Joe Biden's election as president may be just what California's financially strapped money pit of a high-speed rail plan needs to keep going, regardless of whether or not it's a sound idea (it's not).
Biden wants to spend $11 trillion on an assortment of policies. He is noted for his love of trains and, during the Democratic primary debates, promoted a national network of high-speed rail, which he said would get millions of cars off the road. That's likely not true: in the event that America did have a national high-speed train network, it would probably draw customers mostly away from airlines, not personal cars.
Regardless, Biden made high-speed rail part of his campaign platform. However, there's an interesting omission in the transit plans listed on his transition site. Here's what he's promising to do:
Provide every American city with 100,000 or more residents with high-quality, zero-emissions public transportation options through flexible federal investments with strong labor protections that create good, union jobs and meet the needs of these cities—ranging from light rail networks to improving existing transit and bus lines to installing infrastructure for pedestrians and bicyclists.
Nothing there about high-speed rail or expansion of train systems beyond cities. But maybe it's in his national infrastructure section? Nope. Here's what that says:
Create millions of good, union jobs rebuilding America's crumbling infrastructure—from roads and bridges to green spaces and water systems to electricity grids and universal broadband—to lay a new foundation for sustainable growth, compete in the global economy, withstand the impacts of climate change, and improve public health, including access to clean air and clean water.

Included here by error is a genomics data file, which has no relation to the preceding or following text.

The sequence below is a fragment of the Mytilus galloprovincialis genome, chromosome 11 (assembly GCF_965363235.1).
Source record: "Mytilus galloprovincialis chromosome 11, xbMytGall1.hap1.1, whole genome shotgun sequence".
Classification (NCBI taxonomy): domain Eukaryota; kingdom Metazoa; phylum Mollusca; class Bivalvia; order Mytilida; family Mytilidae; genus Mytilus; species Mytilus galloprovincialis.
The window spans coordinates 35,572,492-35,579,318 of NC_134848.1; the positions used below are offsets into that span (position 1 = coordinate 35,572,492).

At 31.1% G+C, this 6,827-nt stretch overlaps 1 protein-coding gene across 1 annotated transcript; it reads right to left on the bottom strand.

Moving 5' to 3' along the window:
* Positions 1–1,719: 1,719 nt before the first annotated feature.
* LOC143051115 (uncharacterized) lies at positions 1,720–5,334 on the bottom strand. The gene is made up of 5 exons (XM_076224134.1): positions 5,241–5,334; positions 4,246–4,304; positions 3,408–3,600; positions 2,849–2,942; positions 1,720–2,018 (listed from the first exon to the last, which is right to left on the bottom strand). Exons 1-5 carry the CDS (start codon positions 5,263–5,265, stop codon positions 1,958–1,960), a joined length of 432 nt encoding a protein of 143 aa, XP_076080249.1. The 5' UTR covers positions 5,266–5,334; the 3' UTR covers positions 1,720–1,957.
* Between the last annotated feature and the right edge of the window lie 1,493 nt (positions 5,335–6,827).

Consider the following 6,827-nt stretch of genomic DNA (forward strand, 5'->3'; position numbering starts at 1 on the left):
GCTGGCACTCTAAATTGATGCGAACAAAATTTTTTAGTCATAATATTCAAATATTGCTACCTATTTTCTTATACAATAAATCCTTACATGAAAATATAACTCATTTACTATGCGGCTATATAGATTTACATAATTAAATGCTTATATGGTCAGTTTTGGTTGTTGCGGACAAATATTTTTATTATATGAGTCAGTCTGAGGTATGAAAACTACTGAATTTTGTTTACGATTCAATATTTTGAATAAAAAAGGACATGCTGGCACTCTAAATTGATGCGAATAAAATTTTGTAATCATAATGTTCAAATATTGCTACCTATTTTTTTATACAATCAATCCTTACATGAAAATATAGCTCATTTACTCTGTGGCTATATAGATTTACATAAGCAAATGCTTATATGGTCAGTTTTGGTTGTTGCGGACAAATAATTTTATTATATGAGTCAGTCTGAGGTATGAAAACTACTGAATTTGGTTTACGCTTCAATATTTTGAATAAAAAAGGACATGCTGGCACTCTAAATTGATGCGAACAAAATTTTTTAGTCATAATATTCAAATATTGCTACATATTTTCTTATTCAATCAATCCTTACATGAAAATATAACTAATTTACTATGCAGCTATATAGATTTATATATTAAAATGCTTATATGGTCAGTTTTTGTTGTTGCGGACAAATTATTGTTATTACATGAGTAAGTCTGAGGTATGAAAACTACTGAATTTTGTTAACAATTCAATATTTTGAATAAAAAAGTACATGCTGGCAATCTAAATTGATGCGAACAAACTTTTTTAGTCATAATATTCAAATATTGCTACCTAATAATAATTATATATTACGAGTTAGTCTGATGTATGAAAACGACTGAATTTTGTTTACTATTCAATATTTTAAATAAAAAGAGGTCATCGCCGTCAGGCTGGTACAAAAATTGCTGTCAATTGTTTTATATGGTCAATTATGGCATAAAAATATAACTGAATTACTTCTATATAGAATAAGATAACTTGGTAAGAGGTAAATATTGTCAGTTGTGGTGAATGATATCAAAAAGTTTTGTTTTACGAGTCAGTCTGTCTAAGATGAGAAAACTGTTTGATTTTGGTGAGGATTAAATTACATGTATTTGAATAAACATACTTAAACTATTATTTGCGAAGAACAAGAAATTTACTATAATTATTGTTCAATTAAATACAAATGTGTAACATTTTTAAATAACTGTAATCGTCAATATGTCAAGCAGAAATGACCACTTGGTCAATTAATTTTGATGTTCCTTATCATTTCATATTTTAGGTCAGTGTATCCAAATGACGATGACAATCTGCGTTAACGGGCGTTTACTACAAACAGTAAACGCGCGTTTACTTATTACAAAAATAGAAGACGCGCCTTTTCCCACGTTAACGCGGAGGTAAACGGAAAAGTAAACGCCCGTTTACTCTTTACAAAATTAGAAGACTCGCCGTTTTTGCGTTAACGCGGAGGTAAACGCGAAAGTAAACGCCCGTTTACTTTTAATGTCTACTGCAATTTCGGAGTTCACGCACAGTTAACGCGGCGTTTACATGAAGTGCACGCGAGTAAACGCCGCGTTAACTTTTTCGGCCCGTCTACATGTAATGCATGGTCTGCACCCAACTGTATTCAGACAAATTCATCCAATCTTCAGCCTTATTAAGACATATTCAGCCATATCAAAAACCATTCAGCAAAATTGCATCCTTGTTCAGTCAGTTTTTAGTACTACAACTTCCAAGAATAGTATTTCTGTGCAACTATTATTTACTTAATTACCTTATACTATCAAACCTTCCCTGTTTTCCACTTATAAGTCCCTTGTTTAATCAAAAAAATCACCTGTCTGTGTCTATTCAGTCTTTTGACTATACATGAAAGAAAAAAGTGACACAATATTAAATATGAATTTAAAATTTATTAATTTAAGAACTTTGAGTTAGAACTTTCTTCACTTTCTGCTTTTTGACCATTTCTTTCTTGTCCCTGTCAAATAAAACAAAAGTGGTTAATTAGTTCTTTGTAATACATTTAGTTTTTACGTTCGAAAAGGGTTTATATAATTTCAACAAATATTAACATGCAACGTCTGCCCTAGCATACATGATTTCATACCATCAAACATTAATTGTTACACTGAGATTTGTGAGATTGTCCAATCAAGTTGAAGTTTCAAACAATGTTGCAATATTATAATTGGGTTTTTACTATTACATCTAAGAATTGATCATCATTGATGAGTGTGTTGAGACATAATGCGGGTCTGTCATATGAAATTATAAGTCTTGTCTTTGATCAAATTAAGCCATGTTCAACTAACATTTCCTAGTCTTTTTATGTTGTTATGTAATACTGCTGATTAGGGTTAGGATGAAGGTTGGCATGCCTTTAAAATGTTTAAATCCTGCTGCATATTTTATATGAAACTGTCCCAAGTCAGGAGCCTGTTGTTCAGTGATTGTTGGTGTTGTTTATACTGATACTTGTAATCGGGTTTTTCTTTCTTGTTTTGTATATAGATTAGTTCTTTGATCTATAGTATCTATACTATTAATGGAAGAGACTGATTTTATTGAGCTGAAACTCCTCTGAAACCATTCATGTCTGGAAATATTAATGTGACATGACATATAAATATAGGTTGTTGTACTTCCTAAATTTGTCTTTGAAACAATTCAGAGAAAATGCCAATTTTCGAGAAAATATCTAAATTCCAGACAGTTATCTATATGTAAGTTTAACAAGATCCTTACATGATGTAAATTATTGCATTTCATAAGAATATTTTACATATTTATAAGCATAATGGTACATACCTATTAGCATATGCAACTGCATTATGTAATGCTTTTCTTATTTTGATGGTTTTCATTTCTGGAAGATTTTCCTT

Again, no national bullet train. Surprisingly, given Biden's adoration of them, there's no reference to trains at all.
Don't read too much into it. Biden has selected teams to review all federal agencies for his transition into office. To head the team analyzing the Department of Transportation (and Amtrak), he chose the CEO of Los Angeles County's transit agency, Phil Washington. Washington is big on light rail, working on expansions for it in Los Angeles and in his previous work heading Denver's transit program. Therese McMillan, executive director of the Bay Area's Metropolitan Transportation Commission, is also on the team, along with several union representatives. Notably, there is nobody from Lyft, Uber, or any other company that provides market-based solutions to transit needs.
California's high-speed rail does not immediately appear to be a top priority for Biden, nor should it be. The finances of California's high-speed rail project are simply not in a good place right now. First of all, the project itself is a massive money pit, and costs have skyrocketed far beyond what taxpayers agreed to when they approved Proposition 1A in 2008. That proposition allocated $9 billion to start the project, which voters were told would ultimately cost $33 billion. The rail project is now estimated to cost more than $80 billion to complete. It also won't be as fast as promised and will likely need continued government subsidies to actually operate.
Second, the skyrocketing costs have collided with the terrible fiscal impacts of the coronavirus. California is now facing massive deficits due to declines in tax revenue due to the pandemic and lower-than-projected revenues from cap-and-trade greenhouse gas auctions, a portion of which are devoted to the train line's construction.
Probably the most important concern from California's rail project right now is that the Department of Transportation under President Donald Trump has frozen a federal grant of more than $900 million promised under President Barack Obama. The Trump administration justified freezing the funds by citing the rail project's inability to meet its schedule and claiming that the California High-Speed Rail Authority (CHSRA) has misused the money it already received.
So, will the Biden administration reverse course and possibly come up with more money for California's rail system? The transition team's press office declined to respond to emailed questions from Reason asking about possible high-speed rail funding plans. CHRSA Chief Executive Officer Brian Kelly responded with a simple statement, saying, "We hope to establish a functional and cooperative relationship with our federal partner on this project. We are encouraged by the opportunity to do so."